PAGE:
What are they
Single ignition fireworks are one of the types of fireworks that are the most exciting to watch. Though they vary in size, they all include a single fuse which ignites a preset routine of shells, fountains, and rockets. Bigger cakes work well as a grand finale while smaller cakes can be used to build anticipation or provide shorter, self-contained shows. Square and rectangular cakes shoot straight up while fan-shaped cakes provide slightly greater sky coverage. The two things to look for with cakes are weight and number of shots. Generally, the heavier a cake the more powder/shells it holds and the bigger and better the show. More shots in a cake means you'll get a longer show while less shots means you'll get a short, but very intense show. A 119-shot cake will usually work well as its own show while a 9-shot cake will work better as a grand finale of a longer performance. If a cake doesn't list a number of shots, you can tell by running a finger along the top of the cake and counting the number of tubes below the wrapping. It's hard to go wrong with "e;maximum load"e; cakes (usually 500 grams of powder) while smaller cakes can be more varied. At Manchester Fireworks we can allways help you in deciding the right kind of Single ignition firework for your event.
The types of fireworks considered cakes will say "e;ejects stars and bangs"e; with the added "e;with reports"e; if they also have loud bangs. Cakes will include a number of tubes wrapped up with only a single fuse, which differentiates them from other types of fireworks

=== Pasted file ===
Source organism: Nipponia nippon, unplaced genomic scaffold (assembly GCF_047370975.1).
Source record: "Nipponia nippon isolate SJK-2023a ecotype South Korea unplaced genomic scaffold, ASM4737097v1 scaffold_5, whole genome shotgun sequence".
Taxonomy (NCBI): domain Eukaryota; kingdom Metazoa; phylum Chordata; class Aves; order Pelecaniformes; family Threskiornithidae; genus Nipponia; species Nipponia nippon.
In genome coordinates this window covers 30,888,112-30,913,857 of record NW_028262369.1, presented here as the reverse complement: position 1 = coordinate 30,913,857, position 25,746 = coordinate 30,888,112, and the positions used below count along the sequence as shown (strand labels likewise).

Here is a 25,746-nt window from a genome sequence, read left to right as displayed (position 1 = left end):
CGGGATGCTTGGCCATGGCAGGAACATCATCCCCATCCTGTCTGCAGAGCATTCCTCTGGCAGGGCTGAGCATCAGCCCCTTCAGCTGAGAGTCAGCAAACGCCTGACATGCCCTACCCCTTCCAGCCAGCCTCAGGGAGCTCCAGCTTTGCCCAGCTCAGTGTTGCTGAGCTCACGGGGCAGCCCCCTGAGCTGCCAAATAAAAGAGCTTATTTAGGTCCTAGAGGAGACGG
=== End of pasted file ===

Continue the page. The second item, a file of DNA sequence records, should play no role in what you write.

How they work
Single ignition fireworks are just as complex as Roman candles because that's basically what a repeater is - many tubes of mini-"e;shells"e; all in one unit. These clusters of tubes each have a clay plug in the bottom and a black powder lift charge. There are two holes in the side of each tube, and as the device is being constructed, small chunks of fuse are used to connect each tube to its neighbor. This way, when the first lift charge ignites and sends the effect into the air, the tube next to it ignites shortly afterwards, and so on. Most devices have several parallel-fused tubes towards the end of the "e;fire trail"e;, so that several tubes ignite simultaneously (or in very rapid succession) at the end of the performance in order to intensify the display.